and baking has begun. I'm a little behind on writing cards and sending packages.
4 dec 11 @ 11:01 am
I've also finished my experiment with making one of my Science Fiction books into a more formal Christian Science Fiction
book. It isn't quite there yet but I think the book is improved for the effort, the characters a little better differentiated,
the theme refined. A couple of the dialogs make a little more sense than they did before (Angry diatribes in real life rarely
make sense because anger overrides any coherent logic, but in a book, it still has to make some kind of sense to the reader).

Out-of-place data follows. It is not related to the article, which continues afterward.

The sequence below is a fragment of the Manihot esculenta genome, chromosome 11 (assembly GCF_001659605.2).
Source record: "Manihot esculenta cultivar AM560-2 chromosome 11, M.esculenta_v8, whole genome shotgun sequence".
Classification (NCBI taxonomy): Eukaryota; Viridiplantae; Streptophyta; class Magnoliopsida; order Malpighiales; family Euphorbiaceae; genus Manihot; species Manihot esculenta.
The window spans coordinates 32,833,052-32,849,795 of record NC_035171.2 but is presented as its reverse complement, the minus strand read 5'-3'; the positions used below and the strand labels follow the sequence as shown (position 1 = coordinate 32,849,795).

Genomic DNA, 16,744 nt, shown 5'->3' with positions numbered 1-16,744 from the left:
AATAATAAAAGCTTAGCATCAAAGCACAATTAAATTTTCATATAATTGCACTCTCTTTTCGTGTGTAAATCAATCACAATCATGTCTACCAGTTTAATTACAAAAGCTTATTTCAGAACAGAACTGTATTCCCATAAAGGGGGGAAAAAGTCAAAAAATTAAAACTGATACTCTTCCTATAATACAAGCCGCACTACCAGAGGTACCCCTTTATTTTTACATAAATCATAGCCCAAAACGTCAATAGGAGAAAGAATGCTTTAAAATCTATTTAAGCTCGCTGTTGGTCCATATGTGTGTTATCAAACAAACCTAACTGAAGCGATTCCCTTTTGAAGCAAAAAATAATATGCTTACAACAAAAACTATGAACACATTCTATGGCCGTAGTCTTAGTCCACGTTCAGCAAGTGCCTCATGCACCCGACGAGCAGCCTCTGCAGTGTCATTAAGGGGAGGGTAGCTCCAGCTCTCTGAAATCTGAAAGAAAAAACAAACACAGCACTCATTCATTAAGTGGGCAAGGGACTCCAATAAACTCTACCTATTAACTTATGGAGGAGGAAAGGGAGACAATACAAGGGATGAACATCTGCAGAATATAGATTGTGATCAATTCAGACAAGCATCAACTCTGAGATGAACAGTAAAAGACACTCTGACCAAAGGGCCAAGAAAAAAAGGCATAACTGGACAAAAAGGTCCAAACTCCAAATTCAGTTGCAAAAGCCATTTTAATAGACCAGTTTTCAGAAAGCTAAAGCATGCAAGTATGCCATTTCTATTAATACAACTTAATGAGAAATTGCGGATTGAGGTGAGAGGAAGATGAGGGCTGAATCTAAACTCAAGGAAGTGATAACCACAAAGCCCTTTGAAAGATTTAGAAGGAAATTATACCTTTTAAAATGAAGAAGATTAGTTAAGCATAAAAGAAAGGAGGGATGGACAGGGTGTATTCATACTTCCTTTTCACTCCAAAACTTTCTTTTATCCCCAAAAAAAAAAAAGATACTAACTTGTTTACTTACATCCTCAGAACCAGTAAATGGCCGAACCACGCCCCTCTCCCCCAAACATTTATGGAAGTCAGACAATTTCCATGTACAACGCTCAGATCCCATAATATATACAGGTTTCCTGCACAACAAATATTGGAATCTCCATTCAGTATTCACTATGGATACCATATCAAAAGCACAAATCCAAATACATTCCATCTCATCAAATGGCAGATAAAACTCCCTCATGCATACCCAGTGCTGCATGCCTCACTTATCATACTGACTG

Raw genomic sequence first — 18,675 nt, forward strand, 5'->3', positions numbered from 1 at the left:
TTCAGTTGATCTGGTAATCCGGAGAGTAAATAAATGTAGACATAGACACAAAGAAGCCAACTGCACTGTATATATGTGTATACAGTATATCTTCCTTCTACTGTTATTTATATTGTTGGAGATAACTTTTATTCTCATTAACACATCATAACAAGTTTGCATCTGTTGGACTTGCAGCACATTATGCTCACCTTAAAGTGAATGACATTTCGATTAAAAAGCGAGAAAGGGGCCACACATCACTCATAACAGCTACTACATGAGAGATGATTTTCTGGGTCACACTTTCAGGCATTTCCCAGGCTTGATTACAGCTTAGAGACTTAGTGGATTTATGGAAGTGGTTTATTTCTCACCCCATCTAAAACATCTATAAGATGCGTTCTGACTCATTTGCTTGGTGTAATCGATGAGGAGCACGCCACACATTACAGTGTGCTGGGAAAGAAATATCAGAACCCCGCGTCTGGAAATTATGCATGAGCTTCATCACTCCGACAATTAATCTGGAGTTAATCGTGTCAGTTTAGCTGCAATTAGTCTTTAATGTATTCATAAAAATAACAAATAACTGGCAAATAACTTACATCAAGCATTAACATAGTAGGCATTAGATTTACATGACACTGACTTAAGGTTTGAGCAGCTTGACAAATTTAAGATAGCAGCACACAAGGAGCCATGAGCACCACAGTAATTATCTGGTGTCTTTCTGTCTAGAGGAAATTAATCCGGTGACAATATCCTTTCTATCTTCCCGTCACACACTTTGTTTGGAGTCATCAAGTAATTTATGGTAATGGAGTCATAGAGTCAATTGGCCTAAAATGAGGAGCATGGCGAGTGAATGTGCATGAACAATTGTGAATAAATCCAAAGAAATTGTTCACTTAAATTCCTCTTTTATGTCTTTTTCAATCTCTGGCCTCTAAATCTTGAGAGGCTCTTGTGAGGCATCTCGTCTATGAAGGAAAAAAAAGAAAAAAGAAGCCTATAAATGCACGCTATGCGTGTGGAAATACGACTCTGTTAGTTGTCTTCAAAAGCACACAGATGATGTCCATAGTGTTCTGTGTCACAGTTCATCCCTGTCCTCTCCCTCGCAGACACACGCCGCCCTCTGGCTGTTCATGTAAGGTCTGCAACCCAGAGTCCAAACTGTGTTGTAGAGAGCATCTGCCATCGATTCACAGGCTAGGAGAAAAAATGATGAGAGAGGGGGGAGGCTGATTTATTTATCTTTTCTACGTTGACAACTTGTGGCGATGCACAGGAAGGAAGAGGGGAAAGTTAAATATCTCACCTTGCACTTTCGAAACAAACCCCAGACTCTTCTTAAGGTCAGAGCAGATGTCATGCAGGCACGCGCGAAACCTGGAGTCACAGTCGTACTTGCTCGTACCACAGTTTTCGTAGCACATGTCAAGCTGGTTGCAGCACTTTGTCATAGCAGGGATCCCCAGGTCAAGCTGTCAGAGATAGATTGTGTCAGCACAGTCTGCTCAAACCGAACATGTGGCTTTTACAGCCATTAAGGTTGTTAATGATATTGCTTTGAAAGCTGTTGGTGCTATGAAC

Now I'm tackling one that I thought was further along until I started typing up the pieces in my random scene pile that I've
collected over the past year. In the process of fitting the pieces in where they belong, I discovered that there were larger
gaps in the story than I realized so I will be tackling that for probably most of December. (I write or revise a little before
going to sleep regardless of how late it gets).
Writer's challenge: If you get some time off from day jobs, experiment with writing during different hours of the day: when
can you concentrate and be creative best? Find a way to make writing at that time part of your regular daily routine.